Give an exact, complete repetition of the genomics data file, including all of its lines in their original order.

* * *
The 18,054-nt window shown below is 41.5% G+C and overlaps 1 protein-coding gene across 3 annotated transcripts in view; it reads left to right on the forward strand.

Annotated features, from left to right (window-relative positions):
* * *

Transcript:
The 18,054-nt window shown below is 41.5% G+C and overlaps 1 protein-coding gene across 3 annotated transcripts in view; it reads left to right on the forward strand.

Annotated features, from left to right (window-relative positions):